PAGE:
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ISIS Genocide of Religious Minorities: Has the US Fallen Asleep?


The chairman of a congressional panel that oversees global human rights says the Obama administration must develop a plan to stop ISIS from continuing to commit genocide against Christians, Yazidis and other religious minorities.

In March, Secretary of State John Kerry declared that ISIS is committing genocide against Christians and other religious minorities in Iraq and Syria.

"There is no easy, single solution to the threats to religious and ethnic minorities and other civilians in Iraq and Syria," Rep. Chris Smith, R-N.J., chairman of the Africa and Global Human Rights Subcommittee, said at a May 26 congressional hearing.

Others at the hearing noted the growing scope of the tragedy and the need for relief for genocide survivors.

Carl Anderson, the Supreme Knight of the Knights of Columbus, testified that "the world's greatest humanitarian crisis since World War II is unfolding now in the Middle East."  

"In addition to millions of refugees, many of the region's indigenous communities now face extinction. These communities may disappear in less than a decade," he warned.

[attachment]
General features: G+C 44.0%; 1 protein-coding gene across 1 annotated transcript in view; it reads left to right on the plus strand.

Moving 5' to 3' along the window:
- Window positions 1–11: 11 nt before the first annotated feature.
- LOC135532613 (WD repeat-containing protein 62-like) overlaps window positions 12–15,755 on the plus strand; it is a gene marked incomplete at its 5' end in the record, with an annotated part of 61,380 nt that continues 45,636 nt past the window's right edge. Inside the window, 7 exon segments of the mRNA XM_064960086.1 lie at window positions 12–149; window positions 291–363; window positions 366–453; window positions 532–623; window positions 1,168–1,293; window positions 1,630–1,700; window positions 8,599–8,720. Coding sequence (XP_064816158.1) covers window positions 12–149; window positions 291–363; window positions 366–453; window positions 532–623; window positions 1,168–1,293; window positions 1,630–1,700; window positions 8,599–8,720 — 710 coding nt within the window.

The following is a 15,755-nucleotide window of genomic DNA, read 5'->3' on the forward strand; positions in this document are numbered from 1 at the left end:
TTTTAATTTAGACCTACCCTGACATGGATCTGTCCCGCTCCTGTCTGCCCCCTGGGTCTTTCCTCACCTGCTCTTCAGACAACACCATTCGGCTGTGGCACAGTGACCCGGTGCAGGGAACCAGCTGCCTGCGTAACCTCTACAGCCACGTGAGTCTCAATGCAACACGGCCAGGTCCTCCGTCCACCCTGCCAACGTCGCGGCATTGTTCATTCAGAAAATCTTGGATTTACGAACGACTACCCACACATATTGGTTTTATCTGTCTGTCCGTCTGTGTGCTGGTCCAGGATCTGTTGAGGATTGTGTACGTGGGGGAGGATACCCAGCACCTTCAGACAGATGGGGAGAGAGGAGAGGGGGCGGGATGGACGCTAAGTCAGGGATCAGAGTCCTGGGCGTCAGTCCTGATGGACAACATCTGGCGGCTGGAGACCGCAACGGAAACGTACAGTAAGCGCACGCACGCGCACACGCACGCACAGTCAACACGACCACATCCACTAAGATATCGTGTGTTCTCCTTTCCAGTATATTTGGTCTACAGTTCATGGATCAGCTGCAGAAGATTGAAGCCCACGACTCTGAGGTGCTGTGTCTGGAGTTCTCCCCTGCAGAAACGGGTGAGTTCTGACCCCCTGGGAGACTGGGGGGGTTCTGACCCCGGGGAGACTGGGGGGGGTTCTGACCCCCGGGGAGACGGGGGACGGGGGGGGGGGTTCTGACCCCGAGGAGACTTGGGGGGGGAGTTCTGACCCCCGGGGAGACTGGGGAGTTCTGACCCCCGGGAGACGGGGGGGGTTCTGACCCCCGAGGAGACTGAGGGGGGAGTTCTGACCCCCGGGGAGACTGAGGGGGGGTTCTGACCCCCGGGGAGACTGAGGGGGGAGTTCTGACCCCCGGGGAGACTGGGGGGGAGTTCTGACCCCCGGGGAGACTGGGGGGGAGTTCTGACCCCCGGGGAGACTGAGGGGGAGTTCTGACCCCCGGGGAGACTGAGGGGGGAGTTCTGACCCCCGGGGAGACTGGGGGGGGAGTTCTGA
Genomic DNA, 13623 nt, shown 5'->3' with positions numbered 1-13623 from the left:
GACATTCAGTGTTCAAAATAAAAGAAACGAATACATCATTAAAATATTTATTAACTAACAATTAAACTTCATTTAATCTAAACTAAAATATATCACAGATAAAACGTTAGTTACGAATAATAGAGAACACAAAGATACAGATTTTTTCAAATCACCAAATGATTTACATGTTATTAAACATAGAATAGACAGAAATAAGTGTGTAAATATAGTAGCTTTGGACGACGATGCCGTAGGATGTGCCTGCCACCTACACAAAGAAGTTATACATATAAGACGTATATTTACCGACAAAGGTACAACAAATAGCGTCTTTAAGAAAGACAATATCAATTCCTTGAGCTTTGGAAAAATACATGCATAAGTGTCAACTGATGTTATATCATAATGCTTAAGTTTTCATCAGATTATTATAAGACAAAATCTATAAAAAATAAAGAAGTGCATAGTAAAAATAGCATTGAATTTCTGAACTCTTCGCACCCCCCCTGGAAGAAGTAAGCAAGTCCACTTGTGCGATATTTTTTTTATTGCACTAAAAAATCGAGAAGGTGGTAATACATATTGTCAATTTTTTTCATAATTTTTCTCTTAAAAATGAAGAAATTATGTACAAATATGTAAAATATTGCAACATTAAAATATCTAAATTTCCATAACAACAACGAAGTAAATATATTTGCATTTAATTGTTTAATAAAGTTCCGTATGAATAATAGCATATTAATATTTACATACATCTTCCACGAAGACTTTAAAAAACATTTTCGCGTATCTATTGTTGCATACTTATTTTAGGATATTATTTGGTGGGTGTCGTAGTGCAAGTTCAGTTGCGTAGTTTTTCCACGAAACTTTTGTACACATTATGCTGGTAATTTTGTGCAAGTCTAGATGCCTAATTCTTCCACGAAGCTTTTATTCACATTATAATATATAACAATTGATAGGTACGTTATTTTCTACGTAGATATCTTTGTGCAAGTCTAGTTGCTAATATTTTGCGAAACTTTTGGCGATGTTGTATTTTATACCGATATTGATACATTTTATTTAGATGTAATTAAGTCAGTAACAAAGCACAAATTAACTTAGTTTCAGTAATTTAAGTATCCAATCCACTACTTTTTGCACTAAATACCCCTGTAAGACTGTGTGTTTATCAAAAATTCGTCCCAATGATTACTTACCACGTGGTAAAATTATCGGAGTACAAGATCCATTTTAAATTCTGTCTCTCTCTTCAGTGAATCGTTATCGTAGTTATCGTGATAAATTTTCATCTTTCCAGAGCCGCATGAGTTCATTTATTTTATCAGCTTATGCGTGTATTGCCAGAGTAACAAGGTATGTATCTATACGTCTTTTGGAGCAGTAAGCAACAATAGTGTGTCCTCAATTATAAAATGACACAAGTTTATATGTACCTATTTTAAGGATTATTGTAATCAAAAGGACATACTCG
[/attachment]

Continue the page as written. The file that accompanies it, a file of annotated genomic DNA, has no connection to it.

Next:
Anderson said that Iraqi and Syrian genocide survivors are not receiving U.S. and U.N. aid.  

"Repeatedly, we hear from church leaders in the region that Christians and other genocide survivors are last in line for assistance from governments," he testified.  

He encouraged the U.S. to establish internationally agreed upon standards of human rights and religious freedom as preconditions for humanitarian and military assistance.

David Crane, former chief prosecutor of the United Nations Special Court for Sierra Leone, called for the establishments of a truth commission, domestic court or an internationalized domestic court to "start an accountability mechanism for the region." He noted that the House passed a resolution in March calling for a war crimes tribunal.

Smith also blasted the Obama administration for not admitting any Christian Syrian refugees in May.  
According to CNSNews.com, the New Jersey lawmaker said it was "unconscionable" that of the record 499 Syrian refugees that the U.S. admitted in the first three weeks of May, not one was a Christian.  

State Department data shows that of the 499 admitted, 495 are Sunni Muslims and four are described as "Moslem."   

CNSNews.com also reports that of the 2,170 Syrian refugees that the U.S. welcomed in the 2016 fiscal year, 97 percent were Sunni Muslims.  The other 3 percent included Shia Muslims, other Muslims, 10 Yazidis and one refugee described as "other religion."

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